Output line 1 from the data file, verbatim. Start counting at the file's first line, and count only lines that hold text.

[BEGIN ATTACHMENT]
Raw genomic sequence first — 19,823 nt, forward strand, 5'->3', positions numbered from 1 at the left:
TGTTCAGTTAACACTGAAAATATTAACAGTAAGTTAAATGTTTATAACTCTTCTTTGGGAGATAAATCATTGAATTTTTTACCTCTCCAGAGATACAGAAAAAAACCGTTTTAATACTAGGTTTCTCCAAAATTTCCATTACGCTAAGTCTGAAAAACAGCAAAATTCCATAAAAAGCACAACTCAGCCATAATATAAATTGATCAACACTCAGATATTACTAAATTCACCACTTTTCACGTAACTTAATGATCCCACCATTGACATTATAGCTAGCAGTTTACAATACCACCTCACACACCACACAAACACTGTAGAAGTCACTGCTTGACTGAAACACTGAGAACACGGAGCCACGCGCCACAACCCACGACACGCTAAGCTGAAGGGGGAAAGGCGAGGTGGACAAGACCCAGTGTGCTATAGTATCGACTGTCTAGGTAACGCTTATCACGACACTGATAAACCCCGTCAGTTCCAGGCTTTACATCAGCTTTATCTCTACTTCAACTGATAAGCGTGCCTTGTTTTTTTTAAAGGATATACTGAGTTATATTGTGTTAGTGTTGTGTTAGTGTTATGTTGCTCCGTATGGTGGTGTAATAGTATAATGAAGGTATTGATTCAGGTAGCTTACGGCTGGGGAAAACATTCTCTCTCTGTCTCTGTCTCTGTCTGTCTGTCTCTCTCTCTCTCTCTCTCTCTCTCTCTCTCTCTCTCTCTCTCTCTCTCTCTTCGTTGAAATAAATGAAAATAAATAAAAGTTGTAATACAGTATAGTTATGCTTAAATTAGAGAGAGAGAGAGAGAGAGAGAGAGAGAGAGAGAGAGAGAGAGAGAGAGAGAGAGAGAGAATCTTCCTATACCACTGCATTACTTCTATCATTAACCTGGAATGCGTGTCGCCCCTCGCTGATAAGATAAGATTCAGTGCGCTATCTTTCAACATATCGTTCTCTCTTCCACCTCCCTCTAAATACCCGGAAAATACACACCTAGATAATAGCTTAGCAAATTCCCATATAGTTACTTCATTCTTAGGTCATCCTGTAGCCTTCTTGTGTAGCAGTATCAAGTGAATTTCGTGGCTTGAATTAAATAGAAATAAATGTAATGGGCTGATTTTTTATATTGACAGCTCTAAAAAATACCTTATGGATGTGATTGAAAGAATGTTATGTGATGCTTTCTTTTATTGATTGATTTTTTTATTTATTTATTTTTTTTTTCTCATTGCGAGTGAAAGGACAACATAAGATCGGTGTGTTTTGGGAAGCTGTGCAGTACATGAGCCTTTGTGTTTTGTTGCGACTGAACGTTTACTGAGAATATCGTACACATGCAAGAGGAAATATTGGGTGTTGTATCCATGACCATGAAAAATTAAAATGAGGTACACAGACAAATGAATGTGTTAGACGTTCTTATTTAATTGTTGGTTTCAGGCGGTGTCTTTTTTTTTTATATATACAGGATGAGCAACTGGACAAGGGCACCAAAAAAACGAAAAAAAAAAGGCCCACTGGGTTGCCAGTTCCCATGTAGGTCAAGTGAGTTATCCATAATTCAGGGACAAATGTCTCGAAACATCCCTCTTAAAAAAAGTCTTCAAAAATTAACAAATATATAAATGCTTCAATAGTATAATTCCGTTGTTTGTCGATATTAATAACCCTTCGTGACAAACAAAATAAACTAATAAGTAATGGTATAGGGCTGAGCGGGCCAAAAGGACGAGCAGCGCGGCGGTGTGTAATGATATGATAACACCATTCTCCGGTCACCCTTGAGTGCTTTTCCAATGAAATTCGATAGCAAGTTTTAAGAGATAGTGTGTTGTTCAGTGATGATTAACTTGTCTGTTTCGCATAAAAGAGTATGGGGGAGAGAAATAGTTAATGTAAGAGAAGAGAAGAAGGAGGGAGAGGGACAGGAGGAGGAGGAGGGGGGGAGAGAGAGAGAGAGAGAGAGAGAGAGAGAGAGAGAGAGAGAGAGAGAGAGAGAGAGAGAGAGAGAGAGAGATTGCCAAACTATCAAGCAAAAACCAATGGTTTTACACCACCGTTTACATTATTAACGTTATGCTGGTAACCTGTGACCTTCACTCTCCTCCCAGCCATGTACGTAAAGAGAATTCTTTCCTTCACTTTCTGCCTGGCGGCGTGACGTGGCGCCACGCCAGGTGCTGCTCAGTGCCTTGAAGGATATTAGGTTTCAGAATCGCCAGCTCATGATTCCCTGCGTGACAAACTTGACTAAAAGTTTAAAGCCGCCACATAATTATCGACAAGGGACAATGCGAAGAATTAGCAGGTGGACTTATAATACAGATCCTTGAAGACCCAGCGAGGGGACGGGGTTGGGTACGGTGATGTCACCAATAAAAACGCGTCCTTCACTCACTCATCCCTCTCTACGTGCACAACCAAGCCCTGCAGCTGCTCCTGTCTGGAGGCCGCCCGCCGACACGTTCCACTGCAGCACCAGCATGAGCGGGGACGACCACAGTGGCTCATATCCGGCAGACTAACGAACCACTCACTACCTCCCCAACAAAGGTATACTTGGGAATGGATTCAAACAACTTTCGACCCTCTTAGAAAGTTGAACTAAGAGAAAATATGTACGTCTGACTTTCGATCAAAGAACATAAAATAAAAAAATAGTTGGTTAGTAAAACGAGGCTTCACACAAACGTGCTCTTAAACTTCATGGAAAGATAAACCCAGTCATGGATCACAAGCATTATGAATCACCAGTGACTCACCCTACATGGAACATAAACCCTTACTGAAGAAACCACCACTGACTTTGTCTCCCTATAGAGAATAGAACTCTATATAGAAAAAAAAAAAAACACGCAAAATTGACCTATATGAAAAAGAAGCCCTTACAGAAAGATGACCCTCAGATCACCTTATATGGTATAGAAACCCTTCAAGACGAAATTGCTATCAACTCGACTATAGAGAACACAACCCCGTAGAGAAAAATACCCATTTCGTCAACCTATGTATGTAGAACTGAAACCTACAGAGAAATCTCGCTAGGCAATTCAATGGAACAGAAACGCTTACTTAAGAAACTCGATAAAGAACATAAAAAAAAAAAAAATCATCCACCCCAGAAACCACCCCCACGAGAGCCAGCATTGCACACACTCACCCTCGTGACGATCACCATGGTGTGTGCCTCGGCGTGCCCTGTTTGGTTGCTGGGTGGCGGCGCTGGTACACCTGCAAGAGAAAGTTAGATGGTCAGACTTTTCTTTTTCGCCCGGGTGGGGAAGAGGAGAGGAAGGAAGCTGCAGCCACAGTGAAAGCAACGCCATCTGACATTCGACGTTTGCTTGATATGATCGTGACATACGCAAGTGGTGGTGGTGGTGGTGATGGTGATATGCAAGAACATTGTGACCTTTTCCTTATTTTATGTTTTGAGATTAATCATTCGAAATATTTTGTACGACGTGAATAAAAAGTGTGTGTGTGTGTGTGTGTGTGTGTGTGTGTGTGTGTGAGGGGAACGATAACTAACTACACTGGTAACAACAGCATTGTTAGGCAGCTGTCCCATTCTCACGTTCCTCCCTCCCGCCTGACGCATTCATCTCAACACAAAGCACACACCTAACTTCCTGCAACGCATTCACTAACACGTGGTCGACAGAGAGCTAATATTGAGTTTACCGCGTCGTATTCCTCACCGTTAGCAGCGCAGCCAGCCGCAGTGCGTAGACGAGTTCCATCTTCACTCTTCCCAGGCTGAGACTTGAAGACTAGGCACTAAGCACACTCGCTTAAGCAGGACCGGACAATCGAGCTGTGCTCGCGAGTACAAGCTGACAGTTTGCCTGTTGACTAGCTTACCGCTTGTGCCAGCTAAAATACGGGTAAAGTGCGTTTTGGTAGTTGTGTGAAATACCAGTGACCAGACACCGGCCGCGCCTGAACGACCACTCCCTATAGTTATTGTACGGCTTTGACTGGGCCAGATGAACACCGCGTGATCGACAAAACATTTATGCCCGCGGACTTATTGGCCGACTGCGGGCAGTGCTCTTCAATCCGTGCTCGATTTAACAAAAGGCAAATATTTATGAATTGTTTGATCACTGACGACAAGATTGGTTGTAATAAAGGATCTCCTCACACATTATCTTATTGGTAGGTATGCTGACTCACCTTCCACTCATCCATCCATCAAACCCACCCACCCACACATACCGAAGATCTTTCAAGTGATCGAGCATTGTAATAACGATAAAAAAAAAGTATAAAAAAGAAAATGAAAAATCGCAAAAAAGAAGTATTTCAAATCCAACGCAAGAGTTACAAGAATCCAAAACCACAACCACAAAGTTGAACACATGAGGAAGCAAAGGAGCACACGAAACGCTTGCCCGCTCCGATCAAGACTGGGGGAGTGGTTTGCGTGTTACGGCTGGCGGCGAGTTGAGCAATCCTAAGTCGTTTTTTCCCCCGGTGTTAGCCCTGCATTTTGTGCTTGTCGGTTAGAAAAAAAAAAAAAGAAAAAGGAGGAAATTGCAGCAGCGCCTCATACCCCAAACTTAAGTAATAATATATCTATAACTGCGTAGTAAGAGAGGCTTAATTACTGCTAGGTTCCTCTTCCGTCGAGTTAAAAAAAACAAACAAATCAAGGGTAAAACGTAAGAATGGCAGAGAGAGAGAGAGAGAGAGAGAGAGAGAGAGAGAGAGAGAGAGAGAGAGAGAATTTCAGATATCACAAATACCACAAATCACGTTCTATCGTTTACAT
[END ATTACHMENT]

Raw genomic sequence first — 19,823 nt, forward strand, 5'->3', positions numbered from 1 at the left: